Top Microfinance Institutions in India

The boom of MFIs in India is encouraging as it can help in the upliftment of the poor. There are a plethora of such institutions in the country. Given below are some of the more popular ones.

1. Annapurna Finance Pvt. Ltd.

Established in the year 2009, Annapurna Finance Pvt. Ltd (AFPL) had its roots as a not-for-profit company called Peoples Forum, an NGO that helped with the economic necessities of poor women in the state of Odisha. The company registered itself as an NBFC-MFI with the RBI in 2013. AFPL is now one of the top NBFC-MFIs in India. They offer a plethora of products such as group loans, MSME Finance, Housing Finance, etc.

2. Asirvad Microfinance Pvt. Ltd

An NBFC that was promoted in the year 2007, it is currently a subsidiary of Manappuram Finance Ltd. This company provides microloans to women who are from low-income households in India and has multiple branches across 22 states. Some of the products offered are Product Loans, Small and Medium Enterprise Loan (SME), and Income Generation Program Loan (IGP).

3. Bandhan Financial Services Pvt. Ltd.

One of the most popular financial service providers in the country, Bandhan Financial Services Pvt. Ltd. was set up in the year 2001 to alleviate poverty as well as for women empowerment. Multiple cost-effective financial products are provided by Bandhan Financial Services Pvt. Ltd.

4. Fusion Microfinance Pvt. Ltd.

An NBFC-MFI that operates in a Joint Liability Group lending model of Grameen, Fusion Microfinance was set up in the year 2010. This company focuses on providing financial services to female entrepreneurs that belong to society as well as economically deprived sections of society. Fusion Microfinance Pvt. Ltd. provides financial support well as educates its customers on financial literacy as well.

5. Cashpor Micro Credit

Incorporated in the year 2002, Cashpor Microcredit is one of the top financial institutions in the country that provides micro credit. This company mainly operates in the most backward districts of Uttar Pradhesh, Bihar, Chattisgarh, Madhya Pradesh, and Jharkhand. Cashpor Micro Credit believes in providing financial literacy and empowering the downtrodden sections of society to break intergenerational poverty.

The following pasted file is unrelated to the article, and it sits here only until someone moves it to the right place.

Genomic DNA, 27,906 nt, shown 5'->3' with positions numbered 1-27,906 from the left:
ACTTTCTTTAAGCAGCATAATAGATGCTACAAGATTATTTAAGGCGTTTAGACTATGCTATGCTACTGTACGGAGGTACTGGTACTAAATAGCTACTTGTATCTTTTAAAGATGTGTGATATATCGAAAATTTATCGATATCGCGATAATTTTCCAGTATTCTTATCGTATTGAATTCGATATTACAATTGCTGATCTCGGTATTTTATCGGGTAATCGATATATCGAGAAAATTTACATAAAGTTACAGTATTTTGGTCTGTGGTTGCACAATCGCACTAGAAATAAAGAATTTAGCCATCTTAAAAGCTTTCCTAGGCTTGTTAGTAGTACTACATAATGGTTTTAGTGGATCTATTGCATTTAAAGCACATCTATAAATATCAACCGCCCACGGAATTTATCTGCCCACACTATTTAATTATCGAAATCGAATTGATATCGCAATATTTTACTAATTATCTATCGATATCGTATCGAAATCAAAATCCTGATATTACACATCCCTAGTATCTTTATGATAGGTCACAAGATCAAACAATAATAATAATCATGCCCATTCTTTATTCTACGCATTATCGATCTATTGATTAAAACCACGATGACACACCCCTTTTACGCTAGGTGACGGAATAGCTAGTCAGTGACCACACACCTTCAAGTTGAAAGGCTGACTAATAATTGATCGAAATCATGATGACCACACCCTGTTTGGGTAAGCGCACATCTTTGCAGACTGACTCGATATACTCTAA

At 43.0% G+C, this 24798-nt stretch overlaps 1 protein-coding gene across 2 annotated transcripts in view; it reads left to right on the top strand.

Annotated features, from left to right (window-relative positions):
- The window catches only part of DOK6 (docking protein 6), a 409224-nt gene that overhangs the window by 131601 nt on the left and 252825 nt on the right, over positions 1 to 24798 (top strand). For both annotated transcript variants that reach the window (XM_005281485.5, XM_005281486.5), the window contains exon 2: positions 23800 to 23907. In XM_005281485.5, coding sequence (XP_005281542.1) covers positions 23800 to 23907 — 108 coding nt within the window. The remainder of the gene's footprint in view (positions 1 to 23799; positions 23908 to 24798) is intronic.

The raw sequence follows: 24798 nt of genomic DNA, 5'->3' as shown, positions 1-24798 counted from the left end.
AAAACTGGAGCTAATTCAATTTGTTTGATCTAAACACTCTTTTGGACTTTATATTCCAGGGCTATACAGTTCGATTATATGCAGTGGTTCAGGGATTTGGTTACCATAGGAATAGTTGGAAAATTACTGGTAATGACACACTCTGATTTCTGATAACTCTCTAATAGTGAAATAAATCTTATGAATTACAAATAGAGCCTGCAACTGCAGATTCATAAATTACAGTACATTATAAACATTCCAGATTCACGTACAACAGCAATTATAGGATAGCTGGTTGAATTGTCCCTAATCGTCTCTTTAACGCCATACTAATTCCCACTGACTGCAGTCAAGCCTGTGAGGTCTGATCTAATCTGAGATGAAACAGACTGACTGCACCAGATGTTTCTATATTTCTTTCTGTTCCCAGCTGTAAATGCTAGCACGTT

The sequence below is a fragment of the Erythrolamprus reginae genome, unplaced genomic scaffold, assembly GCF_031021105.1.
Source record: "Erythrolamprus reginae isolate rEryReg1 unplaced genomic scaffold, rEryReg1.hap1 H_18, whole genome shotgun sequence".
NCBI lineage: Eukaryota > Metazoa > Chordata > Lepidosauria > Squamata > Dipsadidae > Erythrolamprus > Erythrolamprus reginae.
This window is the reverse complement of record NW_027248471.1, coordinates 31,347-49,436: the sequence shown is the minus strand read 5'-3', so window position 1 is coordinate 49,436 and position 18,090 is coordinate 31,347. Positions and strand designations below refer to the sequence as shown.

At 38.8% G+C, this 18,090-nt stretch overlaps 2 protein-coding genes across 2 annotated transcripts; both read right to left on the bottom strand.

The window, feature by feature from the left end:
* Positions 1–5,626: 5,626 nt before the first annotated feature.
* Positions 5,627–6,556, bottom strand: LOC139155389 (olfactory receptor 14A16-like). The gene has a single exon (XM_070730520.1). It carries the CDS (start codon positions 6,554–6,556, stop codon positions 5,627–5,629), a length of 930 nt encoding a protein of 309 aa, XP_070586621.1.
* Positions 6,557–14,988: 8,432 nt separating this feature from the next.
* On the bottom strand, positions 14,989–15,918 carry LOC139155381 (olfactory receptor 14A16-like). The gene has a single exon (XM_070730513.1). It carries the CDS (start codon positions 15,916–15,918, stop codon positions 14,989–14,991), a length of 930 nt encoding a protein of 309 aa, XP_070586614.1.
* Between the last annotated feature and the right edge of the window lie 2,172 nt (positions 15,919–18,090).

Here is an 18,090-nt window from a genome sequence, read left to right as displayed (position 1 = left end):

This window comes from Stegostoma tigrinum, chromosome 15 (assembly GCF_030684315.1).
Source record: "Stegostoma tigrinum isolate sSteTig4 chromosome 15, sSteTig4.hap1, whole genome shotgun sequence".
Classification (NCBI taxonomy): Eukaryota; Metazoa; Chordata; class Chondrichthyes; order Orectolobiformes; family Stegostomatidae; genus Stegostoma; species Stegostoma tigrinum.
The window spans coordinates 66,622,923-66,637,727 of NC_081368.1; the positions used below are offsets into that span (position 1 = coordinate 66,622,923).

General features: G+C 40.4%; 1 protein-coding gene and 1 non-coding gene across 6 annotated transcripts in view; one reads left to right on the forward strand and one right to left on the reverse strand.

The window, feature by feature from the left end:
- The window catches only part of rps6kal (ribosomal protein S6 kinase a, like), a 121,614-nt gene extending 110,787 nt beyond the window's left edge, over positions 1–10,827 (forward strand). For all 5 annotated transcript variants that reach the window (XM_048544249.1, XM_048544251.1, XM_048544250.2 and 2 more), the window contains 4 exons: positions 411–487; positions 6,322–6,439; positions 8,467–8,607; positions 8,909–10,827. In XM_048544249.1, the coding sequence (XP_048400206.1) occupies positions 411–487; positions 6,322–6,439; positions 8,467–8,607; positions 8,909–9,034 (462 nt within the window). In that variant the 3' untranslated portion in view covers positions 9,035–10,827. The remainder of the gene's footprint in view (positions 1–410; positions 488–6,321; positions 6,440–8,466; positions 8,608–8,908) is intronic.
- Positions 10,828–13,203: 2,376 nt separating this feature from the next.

6. Suryoday Small Finance Bank

Suryoday Small Finance Bank, previously known as Suryoday Micro Finance is the only company from Maharashtra to obtain a ‘Small Finance Bank’ license from the RBI. This bank went live in 2017 and offers a number of products and services to its customers such as MFI loans, Shopkeeper loans, etc. MFIs have a different mode of operation as compared to traditional banks and NBFCs. Eligibility is evaluated differently, multiple training programs are offered, repayment schedules and credit schemes are also a lot more flexible. However, it is not always smooth sailing for MFIs as these institutions face a number of challenges such as over-borrowing, lack of funding, providing services while still ensuring lower rates of interest, etc.

MFIs have had a huge benefit on the economic landscape in India. It provides easy access to credit for those who cannot avail the same from larger banks or other NBFCs. MFIs also ensure that under-financed sections of society are not left in a lurch while helping generate employment opportunities. Additionally, MFIs can help in economic empowerment of the poor, better financial literacy, and subsequently better credit management practices.

Microfinance Institutions

Not everybody has the financial resources to fulfill their dreams such as owning a home, purchasing a car, or covering unexpected bills and in such cases loans are always helpful. However, lenders such as banks or Non-Banking Financial Institutions (NBFCs) have set criteria that applicants will have to fulfill before procuring the loan. These include having a credit score that is above 700, a certain amount of income every month, and sometimes even collateral. But not everybody can fulfill these requirements, especially those that come from an economically disadvantaged situation. According to the World Bank, as of 2017, around 2 billion people around the world lacked access to basic financial services. But this does not mean that the situation needs to stay the way it is. The solution being offered to aid borrowers in such situations is microfinance.

What is Microfinance?

Microfinance is a broad category of financial services including microcredit, which provides essential financial services to those that are economically too backward to avail services by regular banks as they do not meet the criteria set by most lending institutions. There are multiple Microfinance Institutions (MFIs) in the country today that provide microfinance to those that require the same. Among other financial provisions, MFIs provide microloans and microcredit. It is important to note that charity is not always the answer to help those that are economically backward. By empowering them and ensuring their skills are utilized, one can help eradicate poverty a lot faster and more effectively. Microfinance is a boon in this regard. MFIs consist of lenders and bankers that provide services such as loans, deposits, money transfers, and other payment services to low-income households, nascent businesses, and entrepreneurs who would have otherwise not been able to procure this type of financial help.

History of Microfinance in India